Bolt Action: Spahis and Foreign Legion vs Germans
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Last night I pitched my WW2 Free French against Scott Bowman’s Germans in a 600+ point game of Bolt Action. Scott, of course, is famous as being the owner of the Hobby Corner – probably the only pharmacy in the world that stocks wargaming models and paints!
The above mid-game shot shows Scott in action, closely watched by his son. As you can see, he has a large wargames room with three tables. He’s now even adding two more tables in the adjacent garage. A great venue for gaming nights!
The board loosely represented a cultivated area somewhere in the Middle East. Actually, it was just the table still set up after Scott’s last game, but with his pine trees replaced with palms, and a European cottage with a Middle Eastern house. So vaguely Syria or Lebanon or somewhere like that …
My objective for the game was to hang onto the cornfield and the adjacent piece of road situated in the middle of the table. We delineated the actual objective area with some miscellaneous crates and oil-drums. Scott’s objective, of course, was to seize this area.
Before the game started, I was allowed to emplace two units on the objective – I chose a Foreign Legion infantry unit and a 75mm howitzer (you can just see the latter in the distance in the above picture). I would then bring the remainder of my forces onto the table as reinforcements over the next two turns.
My first reinforcement to arrive was this Dodge Tanake truck, which careered in to take hold of the crossroads on the right flank. As it screeched to a stop, the Tanake’s gunners spotted a German sniper team hidden in the undergrowth, and let fly – no more sniper team! Unfortunately they couldn’t also hit a nearby forward mortar observer, which was to prove disastrous later in the game.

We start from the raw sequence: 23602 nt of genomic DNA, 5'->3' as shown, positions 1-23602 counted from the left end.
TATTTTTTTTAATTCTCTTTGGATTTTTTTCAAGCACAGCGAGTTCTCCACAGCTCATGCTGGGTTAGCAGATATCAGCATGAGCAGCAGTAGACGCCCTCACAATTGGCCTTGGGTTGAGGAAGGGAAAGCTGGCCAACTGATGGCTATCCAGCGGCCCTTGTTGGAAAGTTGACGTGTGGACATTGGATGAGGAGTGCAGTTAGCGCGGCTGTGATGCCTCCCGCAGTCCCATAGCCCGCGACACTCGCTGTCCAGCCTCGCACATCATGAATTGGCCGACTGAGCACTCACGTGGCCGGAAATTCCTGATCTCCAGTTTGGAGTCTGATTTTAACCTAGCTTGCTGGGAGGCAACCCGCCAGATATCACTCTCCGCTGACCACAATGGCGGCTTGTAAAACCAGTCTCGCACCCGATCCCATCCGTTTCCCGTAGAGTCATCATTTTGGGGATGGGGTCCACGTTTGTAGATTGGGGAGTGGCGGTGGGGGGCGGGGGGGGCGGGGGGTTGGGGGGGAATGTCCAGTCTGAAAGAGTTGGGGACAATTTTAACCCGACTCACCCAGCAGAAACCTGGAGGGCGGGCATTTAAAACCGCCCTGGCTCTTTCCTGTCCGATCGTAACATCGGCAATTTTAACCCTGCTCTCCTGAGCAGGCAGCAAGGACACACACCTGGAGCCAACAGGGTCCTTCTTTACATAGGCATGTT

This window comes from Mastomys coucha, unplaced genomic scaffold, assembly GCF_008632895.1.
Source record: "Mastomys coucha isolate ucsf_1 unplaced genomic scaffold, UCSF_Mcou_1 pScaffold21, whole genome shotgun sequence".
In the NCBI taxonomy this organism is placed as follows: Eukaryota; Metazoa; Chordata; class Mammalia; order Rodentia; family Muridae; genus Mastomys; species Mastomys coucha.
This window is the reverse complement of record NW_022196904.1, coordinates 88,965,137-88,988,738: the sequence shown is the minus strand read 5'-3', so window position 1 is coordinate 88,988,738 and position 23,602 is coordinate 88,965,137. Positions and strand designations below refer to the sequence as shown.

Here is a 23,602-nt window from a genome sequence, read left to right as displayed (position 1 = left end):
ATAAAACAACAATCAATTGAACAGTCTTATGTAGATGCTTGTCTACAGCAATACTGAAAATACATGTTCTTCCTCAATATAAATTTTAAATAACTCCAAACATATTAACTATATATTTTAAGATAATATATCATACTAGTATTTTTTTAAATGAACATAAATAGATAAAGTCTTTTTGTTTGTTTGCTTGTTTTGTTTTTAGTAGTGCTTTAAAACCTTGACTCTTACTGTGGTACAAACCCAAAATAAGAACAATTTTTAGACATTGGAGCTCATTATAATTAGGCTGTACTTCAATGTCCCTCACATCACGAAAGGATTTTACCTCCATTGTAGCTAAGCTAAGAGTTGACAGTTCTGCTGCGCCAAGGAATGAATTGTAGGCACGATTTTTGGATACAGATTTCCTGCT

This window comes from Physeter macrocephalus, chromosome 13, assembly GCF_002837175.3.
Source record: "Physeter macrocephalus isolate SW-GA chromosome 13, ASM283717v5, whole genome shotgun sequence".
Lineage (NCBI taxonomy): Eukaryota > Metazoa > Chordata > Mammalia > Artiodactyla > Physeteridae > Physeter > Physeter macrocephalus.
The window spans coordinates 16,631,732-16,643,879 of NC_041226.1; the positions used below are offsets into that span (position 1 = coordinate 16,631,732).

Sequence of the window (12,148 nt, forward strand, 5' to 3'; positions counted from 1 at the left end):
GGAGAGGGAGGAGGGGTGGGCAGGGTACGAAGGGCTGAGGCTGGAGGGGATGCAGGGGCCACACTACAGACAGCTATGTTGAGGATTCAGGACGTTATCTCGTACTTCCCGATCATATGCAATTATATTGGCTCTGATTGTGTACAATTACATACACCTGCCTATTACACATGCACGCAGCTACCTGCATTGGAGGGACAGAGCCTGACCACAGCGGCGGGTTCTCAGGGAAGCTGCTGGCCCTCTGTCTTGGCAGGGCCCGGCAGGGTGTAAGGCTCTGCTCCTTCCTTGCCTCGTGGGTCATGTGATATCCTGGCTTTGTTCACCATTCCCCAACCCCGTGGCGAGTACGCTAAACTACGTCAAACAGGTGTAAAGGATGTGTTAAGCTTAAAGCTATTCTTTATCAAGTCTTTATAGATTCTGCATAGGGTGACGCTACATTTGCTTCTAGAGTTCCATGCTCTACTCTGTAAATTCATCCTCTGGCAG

At the other end of the table, my white-capped Foreign Legionnaires rushed from the objective area, scattering livestock as they raced the Germans to be the first to occupy a ruined building that could otherwise have threatened the French left flank.
Having taken the ruined building and survived the German unit’s return fire, in the next turn the Legionnaires launched an all-out charge against their enemy. Luck favoured the bold, and the German unit was eliminated after two rounds of vicious fighting – though in doing so the brave Legionnaires lost half their number.
Meanwhile, back at the crossroads on the French right flank the action was also hotting up. A German command car (a captured Jeep) had rushed up the road to threaten another unit of Legionnaires who had just arrived as my second reinforcements. But it was a move too far for the Jeep, which was quickly hit and destroyed.
The red plastic marker is a clever device that indicates a unit is pinned down by enemy fire. You can turn a dial on the base to show how many pins it represents (the more pins a unit suffers, the harder it is to get it to obey orders). Whilst these markers are indeed clever, I do think they look artificial and so detract from the overall look of the game – I would perhaps disguise them with some cottonwool smoke.